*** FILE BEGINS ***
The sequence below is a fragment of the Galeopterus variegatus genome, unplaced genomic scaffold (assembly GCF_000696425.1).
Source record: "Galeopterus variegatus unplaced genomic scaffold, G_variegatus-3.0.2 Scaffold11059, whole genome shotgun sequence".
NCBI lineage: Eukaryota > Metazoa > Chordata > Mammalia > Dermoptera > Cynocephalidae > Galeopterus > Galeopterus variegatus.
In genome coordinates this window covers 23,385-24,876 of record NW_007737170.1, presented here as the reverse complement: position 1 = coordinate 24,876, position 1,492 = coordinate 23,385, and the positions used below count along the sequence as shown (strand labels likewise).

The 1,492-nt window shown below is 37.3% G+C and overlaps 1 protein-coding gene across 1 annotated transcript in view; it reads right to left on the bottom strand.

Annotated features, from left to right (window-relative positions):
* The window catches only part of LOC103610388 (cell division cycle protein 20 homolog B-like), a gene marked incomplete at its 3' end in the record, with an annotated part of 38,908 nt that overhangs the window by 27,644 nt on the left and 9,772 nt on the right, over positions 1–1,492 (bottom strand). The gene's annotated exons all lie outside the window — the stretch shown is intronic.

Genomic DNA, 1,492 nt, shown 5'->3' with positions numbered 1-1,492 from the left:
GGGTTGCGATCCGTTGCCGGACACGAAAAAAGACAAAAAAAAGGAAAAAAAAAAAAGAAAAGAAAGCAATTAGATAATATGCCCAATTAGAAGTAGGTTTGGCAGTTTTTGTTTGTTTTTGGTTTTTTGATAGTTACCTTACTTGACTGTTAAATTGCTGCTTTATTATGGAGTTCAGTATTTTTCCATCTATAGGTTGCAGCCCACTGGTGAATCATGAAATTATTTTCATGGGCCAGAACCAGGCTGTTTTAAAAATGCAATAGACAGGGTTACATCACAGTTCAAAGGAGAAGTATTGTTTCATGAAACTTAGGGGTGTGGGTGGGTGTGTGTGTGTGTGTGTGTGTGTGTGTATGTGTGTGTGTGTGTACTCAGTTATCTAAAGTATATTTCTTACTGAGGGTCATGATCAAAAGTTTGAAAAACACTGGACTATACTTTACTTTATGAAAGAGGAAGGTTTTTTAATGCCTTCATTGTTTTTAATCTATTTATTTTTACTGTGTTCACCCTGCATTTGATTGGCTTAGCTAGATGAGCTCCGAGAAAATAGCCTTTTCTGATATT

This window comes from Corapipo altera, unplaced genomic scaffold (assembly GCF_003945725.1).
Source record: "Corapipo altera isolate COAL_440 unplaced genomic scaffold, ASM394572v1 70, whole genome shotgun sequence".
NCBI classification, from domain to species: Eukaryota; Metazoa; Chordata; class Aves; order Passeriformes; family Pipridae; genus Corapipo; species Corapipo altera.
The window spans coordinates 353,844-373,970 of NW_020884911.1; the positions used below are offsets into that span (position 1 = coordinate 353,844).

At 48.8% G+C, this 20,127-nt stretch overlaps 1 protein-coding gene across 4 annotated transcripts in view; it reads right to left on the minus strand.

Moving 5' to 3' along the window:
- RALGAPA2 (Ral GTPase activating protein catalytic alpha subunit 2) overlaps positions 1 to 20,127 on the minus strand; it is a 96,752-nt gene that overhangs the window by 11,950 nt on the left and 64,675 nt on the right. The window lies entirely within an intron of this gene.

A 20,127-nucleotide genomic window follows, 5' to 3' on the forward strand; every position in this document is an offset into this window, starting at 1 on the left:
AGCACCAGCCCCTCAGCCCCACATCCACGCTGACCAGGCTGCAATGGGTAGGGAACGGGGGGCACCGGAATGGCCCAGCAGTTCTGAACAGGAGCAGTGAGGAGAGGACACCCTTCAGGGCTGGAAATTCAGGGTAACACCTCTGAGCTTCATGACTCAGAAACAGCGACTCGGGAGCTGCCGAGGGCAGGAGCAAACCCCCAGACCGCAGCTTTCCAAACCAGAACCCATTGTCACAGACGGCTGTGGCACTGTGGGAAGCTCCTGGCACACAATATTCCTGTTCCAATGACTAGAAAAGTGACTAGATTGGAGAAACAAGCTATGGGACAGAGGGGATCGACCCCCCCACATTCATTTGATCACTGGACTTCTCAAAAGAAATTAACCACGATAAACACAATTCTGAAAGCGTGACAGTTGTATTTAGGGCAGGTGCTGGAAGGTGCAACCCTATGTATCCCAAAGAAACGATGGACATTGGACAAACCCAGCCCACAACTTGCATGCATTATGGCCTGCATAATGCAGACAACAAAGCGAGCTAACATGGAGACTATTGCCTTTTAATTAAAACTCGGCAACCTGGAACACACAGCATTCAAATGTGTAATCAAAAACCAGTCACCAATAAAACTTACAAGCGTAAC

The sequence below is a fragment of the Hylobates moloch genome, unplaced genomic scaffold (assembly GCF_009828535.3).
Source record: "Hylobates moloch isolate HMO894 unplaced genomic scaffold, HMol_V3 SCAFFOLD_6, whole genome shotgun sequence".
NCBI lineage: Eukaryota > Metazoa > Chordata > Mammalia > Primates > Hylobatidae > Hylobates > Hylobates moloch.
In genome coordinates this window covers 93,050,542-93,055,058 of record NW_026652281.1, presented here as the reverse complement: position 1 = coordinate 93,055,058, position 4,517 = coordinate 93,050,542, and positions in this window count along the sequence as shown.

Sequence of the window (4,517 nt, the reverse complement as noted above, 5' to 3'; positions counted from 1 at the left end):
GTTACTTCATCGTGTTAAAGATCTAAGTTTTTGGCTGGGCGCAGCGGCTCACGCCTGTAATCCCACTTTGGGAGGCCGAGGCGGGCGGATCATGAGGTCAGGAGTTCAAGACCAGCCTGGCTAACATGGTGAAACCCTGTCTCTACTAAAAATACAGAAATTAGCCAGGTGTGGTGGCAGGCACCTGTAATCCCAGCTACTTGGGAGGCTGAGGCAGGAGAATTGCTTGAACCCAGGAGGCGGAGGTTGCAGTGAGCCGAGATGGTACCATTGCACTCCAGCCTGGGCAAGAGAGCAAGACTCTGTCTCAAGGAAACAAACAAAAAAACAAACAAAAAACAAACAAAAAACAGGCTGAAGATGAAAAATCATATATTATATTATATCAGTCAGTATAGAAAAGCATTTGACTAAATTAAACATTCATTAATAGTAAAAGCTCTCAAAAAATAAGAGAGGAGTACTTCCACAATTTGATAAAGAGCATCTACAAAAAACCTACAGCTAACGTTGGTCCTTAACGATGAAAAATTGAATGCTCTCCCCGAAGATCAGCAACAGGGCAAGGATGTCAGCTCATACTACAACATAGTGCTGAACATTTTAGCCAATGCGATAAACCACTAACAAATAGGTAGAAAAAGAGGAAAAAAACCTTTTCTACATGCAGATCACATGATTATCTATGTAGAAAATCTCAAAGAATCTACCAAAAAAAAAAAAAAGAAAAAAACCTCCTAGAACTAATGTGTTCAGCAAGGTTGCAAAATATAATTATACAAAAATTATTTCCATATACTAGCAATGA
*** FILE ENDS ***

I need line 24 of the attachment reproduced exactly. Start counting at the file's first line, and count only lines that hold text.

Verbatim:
GTTACTTCATCGTGTTAAAGATCTAAGTTTTTGGCTGGGCGCAGCGGCTCACGCCTGTAATCCCACTTTGGGAGGCCGAGGCGGGCGGATCATGAGGTCAGGAGTTCAAGACCAGCCTGGCTAACATGGTGAAACCCTGTCTCTACTAAAAATACAGAAATTAGCCAGGTGTGGTGGCAGGCACCTGTAATCCCAGCTACTTGGGAGGCTGAGGCAGGAGAATTGCTTGAACCCAGGAGGCGGAGGTTGCAGTGAGCCGAGATGGTACCATTGCACTCCAGCCTGGGCAAGAGAGCAAGACTCTGTCTCAAGGAAACAAACAAAAAAACAAACAAAAAACAAACAAAAAACAGGCTGAAGATGAAAAATCATATATTATATTATATCAGTCAGTATAGAAAAGCATTTGACTAAATTAAACATTCATTAATAGTAAAAGCTCTCAAAAAATAAGAGAGGAGTACTTCCACAATTTGATAAAGAGCATCTACAAAAAACCTACAGCTAACGTTGGTCCTTAACGATGAAAAATTGAATGCTCTCCCCGAAGATCAGCAACAGGGCAAGGATGTCAGCTCATACTACAACATAGTGCTGAACATTTTAGCCAATGCGATAAACCACTAACAAATAGGTAGAAAAAGAGGAAAAAAACCTTTTCTACATGCAGATCACATGATTATCTATGTAGAAAATCTCAAAGAATCTACCAAAAAAAAAAAAAAGAAAAAAACCTCCTAGAACTAATGTGTTCAGCAAGGTTGCAAAATATAATTATACAAAAATTATTTCCATATACTAGCAATGA